I think this is where I learned to appreciate cards. If you know me, then you’ve probably seen my card collection. I keep all the card and letters that I’ve received since that day.

Christmas ends, but the relationship on the boat was still tinted with animosity.  I really don’t know what happened. All of a sudden I was not allowed to leave the boat; I couldn’t visit friends after school; I had to be home within 30 minutes of school ending. From a child who had untethered freedom… to this strict confinement, I almost lost my mind. Before these rules there were others: no Kool-Aid; only water, no more than 30 minutes of TV, friends aren’t allowed on the boat, breakfast and dinner should be ready when they got home. My nightly phone calls to my mom became less frequent and more monitored. I remember one day I wanted a friend to come home after school. I see the Millionaire watching me from the door of the boat as I walk to the Marina gate. My friend was with me. The yelling and the expletives could be heard for miles. I get into the boat and the hitting begins. Plate after plate is brought down from the cupboards and thrashed against my arms. Then pots, then pans, then cups… I had bruises for days. I was to wash and dry each item that was brought down and then put it back.  There were more of these “punishments” for slight infractions that surprisingly surfaced on the regular. And since we had to wear a uniform, I had to put on long sleeves underneath—Often the same shirt over and over again.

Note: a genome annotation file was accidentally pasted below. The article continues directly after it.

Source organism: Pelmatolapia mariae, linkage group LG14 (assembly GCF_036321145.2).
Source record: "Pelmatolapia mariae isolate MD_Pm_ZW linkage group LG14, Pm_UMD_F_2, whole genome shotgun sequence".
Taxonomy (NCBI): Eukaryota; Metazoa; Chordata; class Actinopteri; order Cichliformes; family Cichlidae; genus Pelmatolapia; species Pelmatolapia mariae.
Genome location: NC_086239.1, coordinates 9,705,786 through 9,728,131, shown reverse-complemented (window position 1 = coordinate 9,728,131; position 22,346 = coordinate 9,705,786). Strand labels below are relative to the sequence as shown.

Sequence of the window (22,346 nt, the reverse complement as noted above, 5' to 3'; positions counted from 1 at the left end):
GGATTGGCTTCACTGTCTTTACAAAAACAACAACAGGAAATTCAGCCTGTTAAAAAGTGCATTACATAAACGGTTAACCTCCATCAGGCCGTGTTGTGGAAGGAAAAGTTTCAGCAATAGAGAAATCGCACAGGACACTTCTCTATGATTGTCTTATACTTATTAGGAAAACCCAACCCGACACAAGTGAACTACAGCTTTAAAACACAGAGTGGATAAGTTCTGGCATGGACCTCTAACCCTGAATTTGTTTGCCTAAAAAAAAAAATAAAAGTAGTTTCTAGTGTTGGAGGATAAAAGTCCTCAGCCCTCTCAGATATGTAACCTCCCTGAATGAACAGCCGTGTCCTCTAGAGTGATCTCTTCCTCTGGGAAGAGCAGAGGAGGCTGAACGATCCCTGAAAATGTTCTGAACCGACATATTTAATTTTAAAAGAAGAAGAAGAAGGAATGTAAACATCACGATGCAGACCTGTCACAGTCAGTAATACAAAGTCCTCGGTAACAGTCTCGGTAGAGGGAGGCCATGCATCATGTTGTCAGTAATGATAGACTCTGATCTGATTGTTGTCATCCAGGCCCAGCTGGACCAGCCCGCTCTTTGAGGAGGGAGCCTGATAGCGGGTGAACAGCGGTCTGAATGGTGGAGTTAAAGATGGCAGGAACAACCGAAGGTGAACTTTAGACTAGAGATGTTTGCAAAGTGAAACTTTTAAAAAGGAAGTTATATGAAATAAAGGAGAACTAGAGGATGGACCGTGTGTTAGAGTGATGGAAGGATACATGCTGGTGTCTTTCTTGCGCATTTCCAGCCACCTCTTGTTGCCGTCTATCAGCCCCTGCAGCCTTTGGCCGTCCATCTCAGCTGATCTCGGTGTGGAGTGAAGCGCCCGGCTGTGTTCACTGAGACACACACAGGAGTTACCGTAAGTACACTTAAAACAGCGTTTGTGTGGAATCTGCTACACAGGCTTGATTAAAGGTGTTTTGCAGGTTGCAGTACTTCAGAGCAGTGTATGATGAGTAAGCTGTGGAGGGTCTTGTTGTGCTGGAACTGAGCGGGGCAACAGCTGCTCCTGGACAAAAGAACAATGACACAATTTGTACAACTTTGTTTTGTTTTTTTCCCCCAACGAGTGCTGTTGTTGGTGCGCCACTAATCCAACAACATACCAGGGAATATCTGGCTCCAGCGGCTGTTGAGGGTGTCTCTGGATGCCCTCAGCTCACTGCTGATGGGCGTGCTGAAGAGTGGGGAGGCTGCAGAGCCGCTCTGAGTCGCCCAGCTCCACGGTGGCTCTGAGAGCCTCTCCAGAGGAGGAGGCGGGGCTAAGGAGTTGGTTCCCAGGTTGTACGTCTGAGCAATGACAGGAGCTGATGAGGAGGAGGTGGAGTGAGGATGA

I went from being this vivacious, carefree girl to a quiet, introverted, hesitant, child; and fearful… then numb.

So I called the lawyer, the child advocate that was supposed to help and protect me. I called her on a day I knew the Millionaire would be on a job and not home until late. I picked the restaurant, saved enough money to pay, and strategized what I was going to say. I was 8 or 9.

Safe to say the request to live with my mother was denied. “Maybe you can see her during the summer… we’ll have to arrange that with your father.” I stared blankly at her and replied “Ma’am if you don’t get me out of here, I may not survive until the summer.”